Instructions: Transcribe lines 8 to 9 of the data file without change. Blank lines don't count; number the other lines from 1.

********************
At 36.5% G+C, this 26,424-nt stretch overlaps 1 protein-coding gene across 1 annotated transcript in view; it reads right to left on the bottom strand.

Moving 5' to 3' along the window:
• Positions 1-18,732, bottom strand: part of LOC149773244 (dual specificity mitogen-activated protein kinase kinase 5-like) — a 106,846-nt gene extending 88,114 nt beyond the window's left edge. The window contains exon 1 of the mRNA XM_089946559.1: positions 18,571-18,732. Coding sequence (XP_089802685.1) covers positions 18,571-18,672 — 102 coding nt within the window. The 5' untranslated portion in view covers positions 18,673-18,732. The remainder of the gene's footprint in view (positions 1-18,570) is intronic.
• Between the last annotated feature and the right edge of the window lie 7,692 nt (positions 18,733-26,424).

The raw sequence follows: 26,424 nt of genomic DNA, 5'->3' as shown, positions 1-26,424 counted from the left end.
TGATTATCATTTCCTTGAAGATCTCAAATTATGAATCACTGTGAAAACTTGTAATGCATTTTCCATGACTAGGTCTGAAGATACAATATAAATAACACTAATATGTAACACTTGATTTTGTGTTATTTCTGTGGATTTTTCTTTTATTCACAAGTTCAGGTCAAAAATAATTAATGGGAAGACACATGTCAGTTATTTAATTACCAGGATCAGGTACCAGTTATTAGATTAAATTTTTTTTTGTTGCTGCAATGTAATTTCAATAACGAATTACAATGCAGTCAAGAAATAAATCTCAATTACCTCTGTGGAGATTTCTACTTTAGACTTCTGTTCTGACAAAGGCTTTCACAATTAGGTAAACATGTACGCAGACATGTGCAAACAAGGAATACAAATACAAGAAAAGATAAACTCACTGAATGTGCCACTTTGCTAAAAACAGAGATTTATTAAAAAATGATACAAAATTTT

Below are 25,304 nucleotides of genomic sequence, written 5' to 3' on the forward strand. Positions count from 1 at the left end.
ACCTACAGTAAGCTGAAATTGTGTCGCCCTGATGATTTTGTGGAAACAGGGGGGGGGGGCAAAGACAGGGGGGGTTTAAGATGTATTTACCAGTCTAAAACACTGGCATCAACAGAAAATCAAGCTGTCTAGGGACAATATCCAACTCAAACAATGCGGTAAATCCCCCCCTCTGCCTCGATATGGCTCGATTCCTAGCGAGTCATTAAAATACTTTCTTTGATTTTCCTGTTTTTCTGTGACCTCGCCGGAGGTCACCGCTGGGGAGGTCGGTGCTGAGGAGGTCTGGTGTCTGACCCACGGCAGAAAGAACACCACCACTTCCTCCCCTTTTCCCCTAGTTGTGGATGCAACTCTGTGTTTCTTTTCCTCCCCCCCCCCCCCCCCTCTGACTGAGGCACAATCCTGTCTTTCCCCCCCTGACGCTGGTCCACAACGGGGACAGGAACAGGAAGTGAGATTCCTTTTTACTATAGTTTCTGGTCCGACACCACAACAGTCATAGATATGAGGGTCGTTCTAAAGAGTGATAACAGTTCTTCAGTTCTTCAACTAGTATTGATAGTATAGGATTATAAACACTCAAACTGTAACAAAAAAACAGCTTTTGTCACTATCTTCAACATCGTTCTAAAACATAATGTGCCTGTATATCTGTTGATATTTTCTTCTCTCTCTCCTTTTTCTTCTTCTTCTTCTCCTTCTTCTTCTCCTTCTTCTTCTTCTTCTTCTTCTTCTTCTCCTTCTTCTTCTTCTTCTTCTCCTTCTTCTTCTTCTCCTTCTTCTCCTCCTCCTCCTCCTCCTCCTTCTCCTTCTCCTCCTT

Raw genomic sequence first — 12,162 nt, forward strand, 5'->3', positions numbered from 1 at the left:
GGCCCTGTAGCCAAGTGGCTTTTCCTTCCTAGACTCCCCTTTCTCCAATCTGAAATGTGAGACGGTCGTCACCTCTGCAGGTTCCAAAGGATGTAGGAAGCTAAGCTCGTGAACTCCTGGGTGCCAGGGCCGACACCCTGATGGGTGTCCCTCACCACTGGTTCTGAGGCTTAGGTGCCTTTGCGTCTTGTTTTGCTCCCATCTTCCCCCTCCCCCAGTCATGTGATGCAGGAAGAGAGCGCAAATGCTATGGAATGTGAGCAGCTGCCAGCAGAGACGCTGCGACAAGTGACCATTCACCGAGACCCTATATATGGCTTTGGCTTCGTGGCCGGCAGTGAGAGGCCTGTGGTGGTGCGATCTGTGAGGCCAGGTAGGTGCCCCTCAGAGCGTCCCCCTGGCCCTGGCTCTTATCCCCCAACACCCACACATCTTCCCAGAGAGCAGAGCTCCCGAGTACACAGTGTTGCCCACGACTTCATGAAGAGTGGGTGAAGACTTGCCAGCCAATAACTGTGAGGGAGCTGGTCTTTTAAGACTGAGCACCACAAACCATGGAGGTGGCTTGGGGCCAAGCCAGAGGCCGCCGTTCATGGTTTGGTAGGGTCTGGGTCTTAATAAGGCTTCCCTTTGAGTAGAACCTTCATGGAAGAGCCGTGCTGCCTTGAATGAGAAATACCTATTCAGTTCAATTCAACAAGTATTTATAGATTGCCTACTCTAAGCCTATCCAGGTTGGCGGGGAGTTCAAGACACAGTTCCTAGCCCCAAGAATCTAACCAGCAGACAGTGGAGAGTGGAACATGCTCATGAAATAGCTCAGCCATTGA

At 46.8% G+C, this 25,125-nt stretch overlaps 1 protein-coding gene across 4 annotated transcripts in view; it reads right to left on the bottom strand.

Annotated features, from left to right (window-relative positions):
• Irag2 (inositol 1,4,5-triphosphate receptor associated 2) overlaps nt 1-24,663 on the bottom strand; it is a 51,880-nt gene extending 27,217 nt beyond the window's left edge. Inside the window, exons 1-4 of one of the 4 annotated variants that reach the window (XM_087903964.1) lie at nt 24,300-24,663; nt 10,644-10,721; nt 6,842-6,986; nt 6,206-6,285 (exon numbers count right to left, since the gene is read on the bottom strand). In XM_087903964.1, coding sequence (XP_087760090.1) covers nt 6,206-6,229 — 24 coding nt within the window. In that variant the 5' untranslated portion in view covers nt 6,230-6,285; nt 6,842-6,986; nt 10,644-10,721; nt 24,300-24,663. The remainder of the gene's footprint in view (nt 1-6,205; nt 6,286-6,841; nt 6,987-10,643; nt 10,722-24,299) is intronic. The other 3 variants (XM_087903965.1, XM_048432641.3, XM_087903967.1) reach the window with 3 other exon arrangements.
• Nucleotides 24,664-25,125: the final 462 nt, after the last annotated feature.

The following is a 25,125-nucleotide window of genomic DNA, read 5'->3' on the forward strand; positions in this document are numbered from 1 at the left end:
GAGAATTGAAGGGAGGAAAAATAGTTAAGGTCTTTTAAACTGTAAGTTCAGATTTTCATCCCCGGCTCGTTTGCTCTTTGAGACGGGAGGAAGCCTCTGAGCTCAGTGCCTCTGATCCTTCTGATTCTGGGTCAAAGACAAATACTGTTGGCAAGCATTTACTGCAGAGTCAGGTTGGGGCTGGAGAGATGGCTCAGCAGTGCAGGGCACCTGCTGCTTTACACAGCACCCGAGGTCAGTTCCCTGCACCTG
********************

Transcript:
ACCTACAGTAAGCTGAAATTGTGTCGCCCTGATGATTTTGTGGAAACAGGGGGGGGGGGCAAAGACAGGGGGGGTTTAAGATGTATTTACCAGTCTAAAACACTGGCATCAACAGAAAATCAAGCTGTCTAGGGACAATATCCAACTCAAACAATGCGGTAAATCCCCCCCTCTGCCTCGATATGGCTCGATTCCTAGCGAGTCATTAAAATACTTTCTTTGATTTTCCTGTTTTTCTGTGACCTCGCCGGAGGTCACCGCTGGGGAGGTCGGTGCTGAGGAGGTCTGGTGTCTGACCCACGGCAGAAAGAACACCACCACTTCCTCCCCTTTTCCCCTAGTTGTGGATGCAACTCTGTGTTTCTTTTCCTCCCCCCCCCCCCCCCCTCTGACTGAGGCACAATCCTGTCTTTCCCCCCCTGACGCTGGTCCACAACGGGGACAGGAACAGGAAGTGAGATTCCTTTTTACTATAGTTTCTGGTCCGACACCACAACAGTCATAGATATGAGGGTCGTTCTAAAGAGTGATAACAGTTCTTCAGTTCTTCAACTAGTATTGATAGTATAGGATTATAAACACTCAAACTGTAACAAAAAAACAGCTTTTGTCACTATCTTCAACATCGTTCTAAAACATAATGTGCCTGTATATCTGTTGATATTTTCTTCTCTCTCTCCTTTTTCTTCTTCTTCTTCTCCTTCTTCTTCTCCTTCTTCTTCTTCTTCTTCTTCTTCTTCTCCTTCTTCTTCTTCTTCTTCTCCTTCTTCTTCTTCTCCTTCTTCTCCTCCTCCTCCTCCTCCTCCTTCTCCTTCTCCTCCTT

Raw genomic sequence first — 12,162 nt, forward strand, 5'->3', positions numbered from 1 at the left: